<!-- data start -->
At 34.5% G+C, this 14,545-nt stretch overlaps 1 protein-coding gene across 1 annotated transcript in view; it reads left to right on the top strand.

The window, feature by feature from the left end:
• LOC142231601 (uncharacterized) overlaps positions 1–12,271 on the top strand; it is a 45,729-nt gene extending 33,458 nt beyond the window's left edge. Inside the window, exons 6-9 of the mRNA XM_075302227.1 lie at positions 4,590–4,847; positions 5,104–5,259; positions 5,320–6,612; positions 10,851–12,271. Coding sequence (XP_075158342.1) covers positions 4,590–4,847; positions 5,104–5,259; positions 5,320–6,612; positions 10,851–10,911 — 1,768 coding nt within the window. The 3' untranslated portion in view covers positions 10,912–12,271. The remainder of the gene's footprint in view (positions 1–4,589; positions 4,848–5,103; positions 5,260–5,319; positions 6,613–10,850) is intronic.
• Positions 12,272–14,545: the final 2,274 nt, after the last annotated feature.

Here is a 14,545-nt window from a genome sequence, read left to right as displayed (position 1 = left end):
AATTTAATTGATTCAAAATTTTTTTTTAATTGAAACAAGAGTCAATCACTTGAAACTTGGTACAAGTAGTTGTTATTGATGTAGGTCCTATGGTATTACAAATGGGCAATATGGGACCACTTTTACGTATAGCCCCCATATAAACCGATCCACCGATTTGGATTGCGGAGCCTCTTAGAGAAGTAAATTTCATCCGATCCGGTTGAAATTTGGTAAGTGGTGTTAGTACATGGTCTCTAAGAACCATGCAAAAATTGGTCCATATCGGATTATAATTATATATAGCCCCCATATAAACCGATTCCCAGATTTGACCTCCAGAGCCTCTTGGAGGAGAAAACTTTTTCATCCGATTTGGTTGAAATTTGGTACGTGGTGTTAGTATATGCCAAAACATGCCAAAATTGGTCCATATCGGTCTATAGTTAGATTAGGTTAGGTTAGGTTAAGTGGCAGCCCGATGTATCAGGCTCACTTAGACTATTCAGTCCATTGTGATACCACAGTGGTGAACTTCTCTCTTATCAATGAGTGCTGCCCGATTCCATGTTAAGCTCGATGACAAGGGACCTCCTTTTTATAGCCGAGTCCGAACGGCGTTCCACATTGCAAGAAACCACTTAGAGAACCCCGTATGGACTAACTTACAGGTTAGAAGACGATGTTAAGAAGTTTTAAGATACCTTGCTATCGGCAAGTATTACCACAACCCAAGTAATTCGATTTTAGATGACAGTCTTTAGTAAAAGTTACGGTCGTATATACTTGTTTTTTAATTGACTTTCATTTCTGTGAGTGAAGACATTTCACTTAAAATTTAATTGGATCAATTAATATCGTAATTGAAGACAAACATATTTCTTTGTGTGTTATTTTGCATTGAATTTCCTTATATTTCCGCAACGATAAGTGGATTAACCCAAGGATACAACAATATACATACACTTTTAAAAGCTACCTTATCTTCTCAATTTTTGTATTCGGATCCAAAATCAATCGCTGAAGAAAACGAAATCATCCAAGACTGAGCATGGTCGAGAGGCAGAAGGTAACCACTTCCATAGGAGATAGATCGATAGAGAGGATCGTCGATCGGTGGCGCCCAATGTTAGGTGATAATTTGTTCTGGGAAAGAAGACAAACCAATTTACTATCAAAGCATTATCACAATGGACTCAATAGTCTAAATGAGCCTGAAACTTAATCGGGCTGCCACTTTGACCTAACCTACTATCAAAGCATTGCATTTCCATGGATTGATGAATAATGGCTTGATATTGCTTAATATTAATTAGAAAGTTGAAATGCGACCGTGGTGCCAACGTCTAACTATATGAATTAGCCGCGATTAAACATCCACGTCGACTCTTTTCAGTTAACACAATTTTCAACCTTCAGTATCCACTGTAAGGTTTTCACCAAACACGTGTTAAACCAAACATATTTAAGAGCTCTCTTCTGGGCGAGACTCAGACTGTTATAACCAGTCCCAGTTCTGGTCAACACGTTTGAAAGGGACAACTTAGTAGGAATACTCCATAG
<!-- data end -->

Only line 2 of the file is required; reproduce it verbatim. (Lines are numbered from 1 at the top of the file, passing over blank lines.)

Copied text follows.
The window, feature by feature from the left end: